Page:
In the lead up to Book Week next week, I was thrilled to see so many fabulous Children’s books reviewed over the past two months. I’m going to try my very best to highlight all the fabulous books and thoughtful reviews, so let’s jump straight into it!
A lot of our reviews are of books which were shortlisted for the CBCA Book of the Year Awards. There were two reviews for Trace Balla’s Rivertime, the story of a boy and his uncle on a kayaking journey. Brona found herself pulled into ‘rivertime’ as she read it, slowing down to take in all the details:
“Balla has infused the story with respect. From the relationships of the main characters with each other, to respect for the environment and the local Indigenous tribes. This is a book full of heart and wonder and care.”
Louise also thoroughly enjoyed this book, calling it “a gentle meandering of a story about taking time to notice the beauty of the world around us.”
Louise also looked at CBCA shortlistee My Two Blankets written by Irena Kobald and illustrated by Freya Blackwood, which she describes as a “wonderful, gentle exploration of the refugee experience”, and Brona examined Scary Night by Lesley Gibbes, described as “a wonderfully creepy tale with just the right amount of scare factor for 3-6 year olds.”
Moving away from the picture books, Lisa reviewed Figgy in the World by Tamsin Janu about a girl living in Ghana who is determined to get to the USA to get medicine for her sick Grandma:
“The voice of Figgy captured me from page 1. She was a delightful character to read with such an innocent and wonderfully fresh outlook on the world. Figgy, who is the only Figgy in her village in Ghana, or the World she thinks, heads off with her beloved goat Kwame to make her way to the United States of America for medicine for her Grandma Ama. It doesn’t even occur to her that she can’t do it. Figgy wants to go to the United States to help her Grandma – so she sets out to do it!”
Moving away from the CBCA awards, Jess brought us a review of Just the Way We Are by Jessica Shirvington, a book which reinforces that all families are ‘normal’ no matter how they’re put together. Jess points out that many easily available children’s books are focused around Anglo-Saxon children in a ‘nuclear-family’ mould, where this book moves into exploring families and homes which are more diverse.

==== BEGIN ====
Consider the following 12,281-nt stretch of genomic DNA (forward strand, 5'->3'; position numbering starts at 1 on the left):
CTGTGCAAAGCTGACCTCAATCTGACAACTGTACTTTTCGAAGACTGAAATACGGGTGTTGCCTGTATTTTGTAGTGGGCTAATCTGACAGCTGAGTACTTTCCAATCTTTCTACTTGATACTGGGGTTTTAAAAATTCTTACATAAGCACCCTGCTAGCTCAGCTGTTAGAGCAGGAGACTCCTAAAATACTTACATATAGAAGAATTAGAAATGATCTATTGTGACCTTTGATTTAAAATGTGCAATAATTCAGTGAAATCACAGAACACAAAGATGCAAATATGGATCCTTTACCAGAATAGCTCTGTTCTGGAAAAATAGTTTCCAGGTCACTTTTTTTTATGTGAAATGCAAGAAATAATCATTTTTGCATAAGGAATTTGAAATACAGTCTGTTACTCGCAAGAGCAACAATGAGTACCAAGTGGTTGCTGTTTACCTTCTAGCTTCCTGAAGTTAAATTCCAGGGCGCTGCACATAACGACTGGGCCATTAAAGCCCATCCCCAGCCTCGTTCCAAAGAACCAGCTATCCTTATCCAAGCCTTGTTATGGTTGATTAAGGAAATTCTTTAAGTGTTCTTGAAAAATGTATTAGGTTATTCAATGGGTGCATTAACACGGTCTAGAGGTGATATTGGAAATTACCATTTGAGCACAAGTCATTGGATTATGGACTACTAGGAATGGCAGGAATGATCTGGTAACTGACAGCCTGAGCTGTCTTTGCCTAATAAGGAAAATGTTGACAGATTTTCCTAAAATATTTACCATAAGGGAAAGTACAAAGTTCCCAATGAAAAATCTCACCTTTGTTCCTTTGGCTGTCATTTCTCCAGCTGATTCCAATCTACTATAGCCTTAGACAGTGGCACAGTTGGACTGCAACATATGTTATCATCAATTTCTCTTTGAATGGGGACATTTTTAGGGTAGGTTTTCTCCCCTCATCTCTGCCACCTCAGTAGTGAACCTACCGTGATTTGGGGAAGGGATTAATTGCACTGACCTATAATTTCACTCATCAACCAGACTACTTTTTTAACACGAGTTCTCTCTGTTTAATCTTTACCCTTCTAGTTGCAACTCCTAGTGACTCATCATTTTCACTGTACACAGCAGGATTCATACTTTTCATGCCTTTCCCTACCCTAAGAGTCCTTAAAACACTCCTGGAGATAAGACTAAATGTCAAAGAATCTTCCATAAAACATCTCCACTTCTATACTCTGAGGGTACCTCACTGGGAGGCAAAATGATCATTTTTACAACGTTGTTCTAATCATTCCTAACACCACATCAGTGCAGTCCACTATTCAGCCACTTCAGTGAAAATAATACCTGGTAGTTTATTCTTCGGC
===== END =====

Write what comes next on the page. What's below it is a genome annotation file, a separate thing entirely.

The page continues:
“As a whole I really loved this picture book and the message it brings to young children who are unaware of the world, and often family dynamics, outside of their own immediate family. It’s a happy, encouraging, friendly look at society that both showcases and praises the unique qualities and diversities of all different types of families.”
Glaiza shares one of her favourite books from her childhood, Who am I? The Diary of Mary Talence by Anita Heiss. This book was a treasured possession when she was younger, both as one of the few books she owned and as one of the few books which she really identified with. It’s Glaiza’s hope that more children discover this book, to explore part of our history and to embrace books which bring us diverse characters and stories.
Finally there’s another review from Louise: Coco Banjo is Having a Yay Day by N.J. Gemmell. Coco Banjo is another addition to the graphic story style which has become incredibly popular with children and tells the story of a seemingly normal Australian school girl, who just happens to have a world-famous fashion stylist mother. Oh, and she lives on her own on an island on Sydney Harbour.
“Coco’s Yay Day involves not going to school, staying home painting her toe nails, eating lollies and riding her dolphin. As you do. I could do with a Yay Day myself. “
On that wonderful joyful note, I wish all the readers a happy Book Week – may your costumes all come out right, your author talks inspire new readers and writers and you get to enjoy all the fabulous children’s books there are out there!
I’ve had a strong interest in children’s fiction since Grade 1 when a fabulous teacher bribed me with Famous Five novels. I continued reading children’s and YA books long after I was supposed to ‘grow up’ – something which served me very well when I became a teacher and was known all over the school as ‘the teacher with all the books’. I’m currently exploring the incredibly rich world of picture books with my toddler and blogging my book reviews over at Subversive Reader